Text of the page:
His campaign aides, meantime, are developing a two-pronged message for the general election.
One part consists of a series of conservative initiatives that Mr. Dole will unveil over the next few months.
The centerpiece, according to a campaign official, is likely to be a call for a cut in income tax rates, which Dole is expected to present in a major economic speech later this spring.
An overarching goal, aides say, is to try to paint Clinton as a liberal, in hopes of swaying a large, and potentially crucial, group of voters who currently perceive him as a political moderate.
Toward that end, Dole has begun sharpening his attack on Clinton, criticizing the president's judicial appointees as too liberal, his refusal to deploy a missile defense system as dangerously weak and his veto of the so-called partial birth abortion ban as a sign that he's an extremist on abortion.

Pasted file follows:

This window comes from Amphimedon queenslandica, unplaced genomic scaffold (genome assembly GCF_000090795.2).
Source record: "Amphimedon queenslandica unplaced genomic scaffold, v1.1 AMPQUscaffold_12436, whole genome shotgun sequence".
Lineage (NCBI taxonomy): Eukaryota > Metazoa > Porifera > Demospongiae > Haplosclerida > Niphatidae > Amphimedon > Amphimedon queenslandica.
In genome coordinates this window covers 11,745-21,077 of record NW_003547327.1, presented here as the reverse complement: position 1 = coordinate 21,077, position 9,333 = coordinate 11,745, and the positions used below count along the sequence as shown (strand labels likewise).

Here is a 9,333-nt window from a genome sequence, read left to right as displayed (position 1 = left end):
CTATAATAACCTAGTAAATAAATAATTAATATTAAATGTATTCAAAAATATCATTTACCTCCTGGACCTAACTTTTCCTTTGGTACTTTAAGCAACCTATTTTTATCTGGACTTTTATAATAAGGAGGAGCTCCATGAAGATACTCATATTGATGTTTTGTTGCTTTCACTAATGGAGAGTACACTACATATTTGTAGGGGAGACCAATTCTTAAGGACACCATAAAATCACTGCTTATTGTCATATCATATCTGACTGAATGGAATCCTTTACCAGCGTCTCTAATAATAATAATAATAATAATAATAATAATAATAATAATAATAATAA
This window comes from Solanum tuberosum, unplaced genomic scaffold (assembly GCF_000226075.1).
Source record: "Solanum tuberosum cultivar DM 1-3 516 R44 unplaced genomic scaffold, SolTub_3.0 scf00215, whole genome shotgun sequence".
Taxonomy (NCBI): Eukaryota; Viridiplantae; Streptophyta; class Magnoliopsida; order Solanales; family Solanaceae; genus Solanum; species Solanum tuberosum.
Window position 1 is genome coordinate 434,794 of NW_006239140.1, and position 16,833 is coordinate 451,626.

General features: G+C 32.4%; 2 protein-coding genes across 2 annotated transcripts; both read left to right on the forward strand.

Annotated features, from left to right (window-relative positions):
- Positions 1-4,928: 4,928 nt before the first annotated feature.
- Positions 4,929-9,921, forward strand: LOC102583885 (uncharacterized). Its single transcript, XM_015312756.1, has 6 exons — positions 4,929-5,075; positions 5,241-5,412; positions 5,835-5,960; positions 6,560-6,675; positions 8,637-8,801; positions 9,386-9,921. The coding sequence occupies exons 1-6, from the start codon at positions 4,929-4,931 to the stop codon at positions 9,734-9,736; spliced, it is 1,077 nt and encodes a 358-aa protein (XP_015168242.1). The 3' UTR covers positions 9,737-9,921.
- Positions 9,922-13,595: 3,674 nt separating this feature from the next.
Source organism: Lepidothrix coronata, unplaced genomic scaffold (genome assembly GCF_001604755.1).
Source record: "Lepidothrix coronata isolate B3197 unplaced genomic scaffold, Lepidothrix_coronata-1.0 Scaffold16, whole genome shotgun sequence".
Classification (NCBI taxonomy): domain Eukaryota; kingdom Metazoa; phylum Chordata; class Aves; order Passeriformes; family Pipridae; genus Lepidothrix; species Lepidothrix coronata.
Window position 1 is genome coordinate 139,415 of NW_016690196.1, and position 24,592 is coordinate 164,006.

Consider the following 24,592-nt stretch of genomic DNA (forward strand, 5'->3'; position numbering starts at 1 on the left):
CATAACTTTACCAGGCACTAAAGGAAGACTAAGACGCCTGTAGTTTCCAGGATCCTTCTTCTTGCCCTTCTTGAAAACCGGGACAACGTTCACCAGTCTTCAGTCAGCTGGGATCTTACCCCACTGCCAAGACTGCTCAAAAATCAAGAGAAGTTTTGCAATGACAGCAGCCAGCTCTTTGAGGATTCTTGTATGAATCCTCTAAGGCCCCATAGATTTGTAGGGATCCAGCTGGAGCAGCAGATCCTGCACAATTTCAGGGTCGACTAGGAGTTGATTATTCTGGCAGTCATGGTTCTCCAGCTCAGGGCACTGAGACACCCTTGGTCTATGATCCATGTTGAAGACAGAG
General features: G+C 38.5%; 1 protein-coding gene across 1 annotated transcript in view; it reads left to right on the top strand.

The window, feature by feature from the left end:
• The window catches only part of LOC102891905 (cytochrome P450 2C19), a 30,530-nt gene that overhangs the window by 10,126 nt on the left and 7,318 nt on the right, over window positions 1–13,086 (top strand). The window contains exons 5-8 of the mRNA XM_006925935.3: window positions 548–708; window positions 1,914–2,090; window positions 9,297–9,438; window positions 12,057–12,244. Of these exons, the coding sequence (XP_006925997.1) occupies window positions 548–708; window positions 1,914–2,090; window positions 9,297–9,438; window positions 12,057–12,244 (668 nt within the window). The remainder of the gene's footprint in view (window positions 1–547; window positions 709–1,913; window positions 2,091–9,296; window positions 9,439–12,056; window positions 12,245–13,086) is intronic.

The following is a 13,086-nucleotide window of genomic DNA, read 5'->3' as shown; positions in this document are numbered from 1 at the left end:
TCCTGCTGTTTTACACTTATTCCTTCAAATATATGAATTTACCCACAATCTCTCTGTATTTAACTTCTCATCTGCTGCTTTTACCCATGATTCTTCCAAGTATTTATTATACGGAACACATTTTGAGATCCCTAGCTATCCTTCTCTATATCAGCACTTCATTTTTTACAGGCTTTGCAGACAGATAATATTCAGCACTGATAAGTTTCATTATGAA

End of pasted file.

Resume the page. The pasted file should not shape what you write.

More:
Dole is also reminding voters of the tax increase Clinton pushed through Congress in his first year in office, as well as his vetoes of the Republican balanced budget and welfare reform plans.
The second part of the Dole strategy is a renewed push to tell the senator's life story, not only because it is a compelling one, but also as a contrast to Clinton, whose personal character continues to trouble many voters.
Dole campaign officials say they have been surprised to discover from their polling that most Americans don't know the basic outlines of the senator's life -- including his upbringing on the hardscrabble Kansas prairie and the severe injuries he suffered in World War II, which left him with a crippled right arm and shoulder.
"Very few people have yet to understand the real Bob Dole or hear the Bob Dole story," says New Hampshire Gov. Stephen Merrill, his campaign chairman.
"Bob Dole needs not to panic. He's got to remember that Michael Dukakis was way ahead and George Bush was way behind at this point in 1988."
Pub Date: 5/05/96